This study will contribute to an increasing body of work exploring how we should use NCMP data being undertaken by the lead investigator. Depending on the findings, it will inform future funding applications and work with policy makers (namely PHE in the first instance) aiming to find better ways of engaging with parents of overweight children in ways that are meaningful to them to help children to maintain a healthy weight in childhood, and experience subsequent benefits to their physical and mental health. It will provide a case study of how we can learn from one field to apply it to another (e.g., applying Dr Cumming's work on biobanding to relevant health settings), developing our understanding of the more individual health and health-preventive needs of adolescents.
Date proposal received: 
Wednesday, 13 June, 2018
Keywords: 
Mental health - Psychology, Psychiatry, Cognition, Behaviour - e.g. antisocial behaviour, risk behaviour, etc., Mental health, Obesity, Statistical methods, BMI, Development, Psychology - personality, Physical - activity, fitness, function, Puberty, Sex differences, Social science

B606 - Microvascular Architecture Growth Patterns and Adult Chronic Disease

B number: 
B606
Principal applicant name: 
Prof Robyn Tapp (Monash University, Australia)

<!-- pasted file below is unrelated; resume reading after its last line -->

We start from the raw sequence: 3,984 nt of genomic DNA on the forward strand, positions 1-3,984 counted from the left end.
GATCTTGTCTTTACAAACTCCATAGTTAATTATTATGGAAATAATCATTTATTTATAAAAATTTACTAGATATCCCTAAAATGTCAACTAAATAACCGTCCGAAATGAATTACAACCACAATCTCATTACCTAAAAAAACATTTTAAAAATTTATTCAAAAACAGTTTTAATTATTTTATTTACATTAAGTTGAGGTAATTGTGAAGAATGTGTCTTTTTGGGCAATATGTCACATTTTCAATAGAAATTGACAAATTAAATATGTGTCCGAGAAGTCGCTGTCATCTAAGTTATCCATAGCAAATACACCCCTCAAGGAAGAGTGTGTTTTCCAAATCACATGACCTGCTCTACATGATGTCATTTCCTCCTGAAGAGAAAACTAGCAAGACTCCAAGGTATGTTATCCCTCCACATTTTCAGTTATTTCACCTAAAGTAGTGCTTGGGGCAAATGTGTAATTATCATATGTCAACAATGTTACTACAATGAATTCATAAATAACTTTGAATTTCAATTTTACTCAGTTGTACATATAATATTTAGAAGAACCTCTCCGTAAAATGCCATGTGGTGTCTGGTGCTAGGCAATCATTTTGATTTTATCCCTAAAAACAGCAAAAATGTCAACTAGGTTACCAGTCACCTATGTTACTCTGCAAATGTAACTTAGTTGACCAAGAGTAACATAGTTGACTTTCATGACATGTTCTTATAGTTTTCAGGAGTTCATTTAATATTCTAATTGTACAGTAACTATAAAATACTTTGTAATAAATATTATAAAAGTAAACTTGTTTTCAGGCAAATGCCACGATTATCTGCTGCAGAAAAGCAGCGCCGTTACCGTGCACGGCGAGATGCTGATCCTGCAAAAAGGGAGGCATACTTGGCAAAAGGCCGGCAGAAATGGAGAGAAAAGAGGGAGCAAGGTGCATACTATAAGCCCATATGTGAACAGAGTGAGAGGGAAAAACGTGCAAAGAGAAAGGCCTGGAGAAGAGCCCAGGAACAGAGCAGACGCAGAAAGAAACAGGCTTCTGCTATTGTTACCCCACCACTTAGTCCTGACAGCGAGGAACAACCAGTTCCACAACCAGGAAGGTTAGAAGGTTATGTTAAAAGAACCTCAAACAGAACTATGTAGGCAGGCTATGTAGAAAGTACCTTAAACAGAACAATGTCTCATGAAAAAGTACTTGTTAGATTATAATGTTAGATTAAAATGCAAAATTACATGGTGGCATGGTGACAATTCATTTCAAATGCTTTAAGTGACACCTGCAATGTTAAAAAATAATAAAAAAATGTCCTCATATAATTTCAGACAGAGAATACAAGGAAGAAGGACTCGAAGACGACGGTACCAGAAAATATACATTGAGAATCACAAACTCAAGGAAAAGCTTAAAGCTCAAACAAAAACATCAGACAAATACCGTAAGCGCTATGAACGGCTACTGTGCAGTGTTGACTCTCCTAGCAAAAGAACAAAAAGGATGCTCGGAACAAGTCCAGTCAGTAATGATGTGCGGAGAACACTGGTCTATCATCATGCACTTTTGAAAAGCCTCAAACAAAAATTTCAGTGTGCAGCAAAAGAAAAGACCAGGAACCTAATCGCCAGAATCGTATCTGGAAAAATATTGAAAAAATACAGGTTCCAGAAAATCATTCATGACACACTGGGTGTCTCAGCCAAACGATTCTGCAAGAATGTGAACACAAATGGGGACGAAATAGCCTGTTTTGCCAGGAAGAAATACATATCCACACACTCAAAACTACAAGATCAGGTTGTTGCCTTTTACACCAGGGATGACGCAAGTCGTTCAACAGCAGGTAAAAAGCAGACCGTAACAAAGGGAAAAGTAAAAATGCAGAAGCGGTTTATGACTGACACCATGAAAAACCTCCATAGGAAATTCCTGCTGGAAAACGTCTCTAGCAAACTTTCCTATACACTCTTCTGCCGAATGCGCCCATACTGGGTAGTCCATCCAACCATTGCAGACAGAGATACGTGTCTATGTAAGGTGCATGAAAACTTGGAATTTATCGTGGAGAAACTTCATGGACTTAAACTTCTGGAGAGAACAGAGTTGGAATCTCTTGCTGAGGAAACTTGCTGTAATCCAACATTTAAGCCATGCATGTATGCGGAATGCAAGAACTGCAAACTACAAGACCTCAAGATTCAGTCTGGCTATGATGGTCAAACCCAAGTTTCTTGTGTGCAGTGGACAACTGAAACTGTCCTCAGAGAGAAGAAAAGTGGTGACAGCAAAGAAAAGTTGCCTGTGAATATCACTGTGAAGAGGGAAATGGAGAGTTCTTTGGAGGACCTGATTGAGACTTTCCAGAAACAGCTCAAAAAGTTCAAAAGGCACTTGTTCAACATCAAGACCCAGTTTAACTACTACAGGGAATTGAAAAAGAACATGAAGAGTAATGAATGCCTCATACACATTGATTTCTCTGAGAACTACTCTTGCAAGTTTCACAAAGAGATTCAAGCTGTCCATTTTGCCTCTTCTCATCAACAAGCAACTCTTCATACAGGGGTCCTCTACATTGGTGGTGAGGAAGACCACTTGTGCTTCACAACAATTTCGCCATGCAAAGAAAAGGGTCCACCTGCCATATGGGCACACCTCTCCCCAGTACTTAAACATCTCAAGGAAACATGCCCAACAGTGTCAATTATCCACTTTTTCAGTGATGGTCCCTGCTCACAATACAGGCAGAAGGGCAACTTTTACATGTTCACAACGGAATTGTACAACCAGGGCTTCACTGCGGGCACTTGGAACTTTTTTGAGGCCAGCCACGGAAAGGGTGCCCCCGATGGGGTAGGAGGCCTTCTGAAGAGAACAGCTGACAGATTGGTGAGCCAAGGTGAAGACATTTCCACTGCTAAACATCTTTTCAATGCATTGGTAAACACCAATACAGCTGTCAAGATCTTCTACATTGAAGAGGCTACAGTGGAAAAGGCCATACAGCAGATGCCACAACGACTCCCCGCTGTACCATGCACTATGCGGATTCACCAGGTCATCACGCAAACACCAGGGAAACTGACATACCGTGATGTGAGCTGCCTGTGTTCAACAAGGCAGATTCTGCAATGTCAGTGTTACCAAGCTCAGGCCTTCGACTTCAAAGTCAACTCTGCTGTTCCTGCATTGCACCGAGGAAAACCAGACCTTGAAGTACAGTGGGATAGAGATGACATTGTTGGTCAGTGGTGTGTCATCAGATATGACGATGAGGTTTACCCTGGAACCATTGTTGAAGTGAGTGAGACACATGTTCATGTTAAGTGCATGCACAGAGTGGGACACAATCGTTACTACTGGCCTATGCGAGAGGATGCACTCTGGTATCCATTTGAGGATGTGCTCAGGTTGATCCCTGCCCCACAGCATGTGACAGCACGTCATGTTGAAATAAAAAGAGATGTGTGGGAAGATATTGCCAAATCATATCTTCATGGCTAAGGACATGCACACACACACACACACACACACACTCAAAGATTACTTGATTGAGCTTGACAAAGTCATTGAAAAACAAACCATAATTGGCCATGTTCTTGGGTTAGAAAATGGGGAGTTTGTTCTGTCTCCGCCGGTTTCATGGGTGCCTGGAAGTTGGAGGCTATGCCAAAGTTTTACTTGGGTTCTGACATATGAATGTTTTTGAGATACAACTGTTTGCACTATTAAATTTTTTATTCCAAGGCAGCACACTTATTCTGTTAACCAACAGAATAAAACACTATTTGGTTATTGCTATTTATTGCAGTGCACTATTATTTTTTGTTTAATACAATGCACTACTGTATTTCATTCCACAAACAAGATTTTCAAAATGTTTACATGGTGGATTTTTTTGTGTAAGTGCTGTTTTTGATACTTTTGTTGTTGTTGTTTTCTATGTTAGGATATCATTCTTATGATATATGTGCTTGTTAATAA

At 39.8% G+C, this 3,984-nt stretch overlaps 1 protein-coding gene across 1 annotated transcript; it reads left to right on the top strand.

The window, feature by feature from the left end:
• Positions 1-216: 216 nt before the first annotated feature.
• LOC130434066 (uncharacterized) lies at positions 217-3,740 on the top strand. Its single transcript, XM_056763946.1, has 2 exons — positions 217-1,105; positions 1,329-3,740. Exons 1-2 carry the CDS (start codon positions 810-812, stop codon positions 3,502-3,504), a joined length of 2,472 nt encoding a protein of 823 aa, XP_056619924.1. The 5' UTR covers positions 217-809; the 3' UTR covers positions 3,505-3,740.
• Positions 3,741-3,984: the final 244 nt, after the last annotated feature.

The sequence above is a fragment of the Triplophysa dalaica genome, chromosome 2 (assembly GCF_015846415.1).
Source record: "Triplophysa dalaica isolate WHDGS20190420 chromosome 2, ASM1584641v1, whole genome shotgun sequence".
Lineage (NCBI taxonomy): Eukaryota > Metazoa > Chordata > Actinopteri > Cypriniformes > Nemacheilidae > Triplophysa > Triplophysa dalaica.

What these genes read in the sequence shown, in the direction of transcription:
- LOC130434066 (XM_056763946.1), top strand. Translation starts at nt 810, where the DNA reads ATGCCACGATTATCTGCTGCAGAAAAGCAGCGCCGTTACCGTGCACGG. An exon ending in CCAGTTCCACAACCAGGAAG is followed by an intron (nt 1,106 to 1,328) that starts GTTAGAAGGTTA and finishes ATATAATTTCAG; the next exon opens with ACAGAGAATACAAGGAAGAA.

Co-applicants: 
Title of project: 
Microvascular Architecture, Growth Patterns and Adult Chronic Disease
Proposal summary: 

27 SEPT 08 Update from Robyn - The data collection for this project is complete. A number of manuscripts are under various stages of completion.

Date proposal received: 
Tuesday, 22 January, 2008
Keywords: 
Primary keyword: 

B3067 - DNA methylation and brain structure - 01/03/2018

B number: 
B3067
Principal applicant name: 
Esther Walton | University of Bristol - IEU
Co-applicants: 
Title of project: 
DNA methylation and brain structure
Proposal summary: 

Studies highlighted the role of genetic variation in brain anatomy (Hibar et al., 2015), but environmental factors might also be involved. The aim of the current study is to investigate to what degree epigenetic variation (DNA methylation) at birth is associated with brain structure across different ages. Secondary analyses aim to follow-up on promising methylation markers at later time points.